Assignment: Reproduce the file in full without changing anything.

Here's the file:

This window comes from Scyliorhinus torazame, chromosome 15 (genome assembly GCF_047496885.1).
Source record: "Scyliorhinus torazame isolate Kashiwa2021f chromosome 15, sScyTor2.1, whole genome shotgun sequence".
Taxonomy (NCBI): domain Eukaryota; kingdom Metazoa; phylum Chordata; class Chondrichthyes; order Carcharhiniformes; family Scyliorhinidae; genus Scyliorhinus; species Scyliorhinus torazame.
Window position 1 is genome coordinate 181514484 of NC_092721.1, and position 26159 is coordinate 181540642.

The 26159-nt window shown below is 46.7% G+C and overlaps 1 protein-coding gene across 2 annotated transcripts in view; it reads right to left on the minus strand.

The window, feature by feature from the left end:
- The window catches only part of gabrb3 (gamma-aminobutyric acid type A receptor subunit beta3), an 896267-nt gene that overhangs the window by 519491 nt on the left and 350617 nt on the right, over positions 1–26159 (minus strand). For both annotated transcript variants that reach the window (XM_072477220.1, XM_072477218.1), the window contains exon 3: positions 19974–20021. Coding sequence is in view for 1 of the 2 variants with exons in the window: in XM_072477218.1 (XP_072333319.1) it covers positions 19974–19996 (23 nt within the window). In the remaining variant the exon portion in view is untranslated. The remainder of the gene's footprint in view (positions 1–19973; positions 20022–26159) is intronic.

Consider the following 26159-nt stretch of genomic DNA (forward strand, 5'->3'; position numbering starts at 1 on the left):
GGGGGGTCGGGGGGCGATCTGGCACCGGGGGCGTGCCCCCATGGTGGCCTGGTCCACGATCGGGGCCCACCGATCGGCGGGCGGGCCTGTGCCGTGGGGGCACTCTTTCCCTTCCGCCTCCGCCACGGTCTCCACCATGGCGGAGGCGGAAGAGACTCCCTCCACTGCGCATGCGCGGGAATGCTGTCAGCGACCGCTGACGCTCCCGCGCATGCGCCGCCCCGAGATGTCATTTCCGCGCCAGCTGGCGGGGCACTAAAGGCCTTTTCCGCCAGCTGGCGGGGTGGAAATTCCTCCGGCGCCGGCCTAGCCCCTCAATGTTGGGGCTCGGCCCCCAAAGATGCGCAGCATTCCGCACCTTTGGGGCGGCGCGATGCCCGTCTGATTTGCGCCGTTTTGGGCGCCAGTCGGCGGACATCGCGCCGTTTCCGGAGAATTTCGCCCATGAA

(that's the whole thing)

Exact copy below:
This window comes from Scyliorhinus torazame, chromosome 15 (genome assembly GCF_047496885.1).
Source record: "Scyliorhinus torazame isolate Kashiwa2021f chromosome 15, sScyTor2.1, whole genome shotgun sequence".
Taxonomy (NCBI): domain Eukaryota; kingdom Metazoa; phylum Chordata; class Chondrichthyes; order Carcharhiniformes; family Scyliorhinidae; genus Scyliorhinus; species Scyliorhinus torazame.
Window position 1 is genome coordinate 181514484 of NC_092721.1, and position 26159 is coordinate 181540642.

The 26159-nt window shown below is 46.7% G+C and overlaps 1 protein-coding gene across 2 annotated transcripts in view; it reads right to left on the minus strand.

The window, feature by feature from the left end:
- The window catches only part of gabrb3 (gamma-aminobutyric acid type A receptor subunit beta3), an 896267-nt gene that overhangs the window by 519491 nt on the left and 350617 nt on the right, over positions 1–26159 (minus strand). For both annotated transcript variants that reach the window (XM_072477220.1, XM_072477218.1), the window contains exon 3: positions 19974–20021. Coding sequence is in view for 1 of the 2 variants with exons in the window: in XM_072477218.1 (XP_072333319.1) it covers positions 19974–19996 (23 nt within the window). In the remaining variant the exon portion in view is untranslated. The remainder of the gene's footprint in view (positions 1–19973; positions 20022–26159) is intronic.

Consider the following 26159-nt stretch of genomic DNA (forward strand, 5'->3'; position numbering starts at 1 on the left):
GGGGGGTCGGGGGGCGATCTGGCACCGGGGGCGTGCCCCCATGGTGGCCTGGTCCACGATCGGGGCCCACCGATCGGCGGGCGGGCCTGTGCCGTGGGGGCACTCTTTCCCTTCCGCCTCCGCCACGGTCTCCACCATGGCGGAGGCGGAAGAGACTCCCTCCACTGCGCATGCGCGGGAATGCTGTCAGCGACCGCTGACGCTCCCGCGCATGCGCCGCCCCGAGATGTCATTTCCGCGCCAGCTGGCGGGGCACTAAAGGCCTTTTCCGCCAGCTGGCGGGGTGGAAATTCCTCCGGCGCCGGCCTAGCCCCTCAATGTTGGGGCTCGGCCCCCAAAGATGCGCAGCATTCCGCACCTTTGGGGCGGCGCGATGCCCGTCTGATTTGCGCCGTTTTGGGCGCCAGTCGGCGGACATCGCGCCGTTTCCGGAGAATTTCGCCCATGAA